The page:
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Do it. You will not regret it. As far as plates/storage- we have a lower cabinet across from the dishwasher as well on open shelves on a perpendicular wall.

Tall pantry cabinets or a walk in pantry help compensate for lost stoarage.

    Bookmark   January 15, 2011 at 2:39PM
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Make sure you can meet the kitchen counter receptacle spacing rules.

No point on the counter can be more then 24 inches from a receptacle.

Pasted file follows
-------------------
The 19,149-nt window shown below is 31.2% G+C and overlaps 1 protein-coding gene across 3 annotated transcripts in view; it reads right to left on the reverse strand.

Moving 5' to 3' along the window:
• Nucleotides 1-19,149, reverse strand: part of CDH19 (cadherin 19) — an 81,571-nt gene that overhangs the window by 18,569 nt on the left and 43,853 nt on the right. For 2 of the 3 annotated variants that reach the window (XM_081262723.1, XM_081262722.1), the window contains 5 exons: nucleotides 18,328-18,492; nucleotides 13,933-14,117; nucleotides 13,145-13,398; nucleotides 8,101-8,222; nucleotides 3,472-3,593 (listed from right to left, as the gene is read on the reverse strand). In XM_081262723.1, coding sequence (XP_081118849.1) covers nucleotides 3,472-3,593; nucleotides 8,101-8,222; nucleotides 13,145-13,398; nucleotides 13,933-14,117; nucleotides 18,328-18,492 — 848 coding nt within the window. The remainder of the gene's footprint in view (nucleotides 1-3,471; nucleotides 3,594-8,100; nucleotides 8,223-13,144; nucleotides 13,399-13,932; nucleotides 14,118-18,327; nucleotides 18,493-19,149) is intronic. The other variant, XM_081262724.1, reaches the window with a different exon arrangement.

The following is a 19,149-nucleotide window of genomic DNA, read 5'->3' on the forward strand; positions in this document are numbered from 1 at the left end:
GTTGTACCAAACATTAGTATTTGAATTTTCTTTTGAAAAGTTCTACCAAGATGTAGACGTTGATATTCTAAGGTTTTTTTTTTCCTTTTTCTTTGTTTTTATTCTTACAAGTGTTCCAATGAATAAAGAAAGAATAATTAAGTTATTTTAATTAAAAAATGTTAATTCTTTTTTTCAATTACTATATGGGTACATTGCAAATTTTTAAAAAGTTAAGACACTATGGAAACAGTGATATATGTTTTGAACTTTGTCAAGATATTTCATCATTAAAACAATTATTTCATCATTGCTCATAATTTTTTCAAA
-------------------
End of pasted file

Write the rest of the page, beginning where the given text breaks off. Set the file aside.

While arguably the code says "wall-counter" spacing there is no actual exception for windows.

You can pout the receptacles horizontally under the window, but make sure there is enough room without framing under the window and above the counter.

There are 'pop-up' units for counter receptacles, but there listing for code compliance appears iffy the last time I checked (they may have been approved now).

    Bookmark   January 15, 2011 at 2:52PM
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You could also put Sillites right into the sill and have them connected to a GFI circuit.

    Bookmark   January 15, 2011 at 3:27PM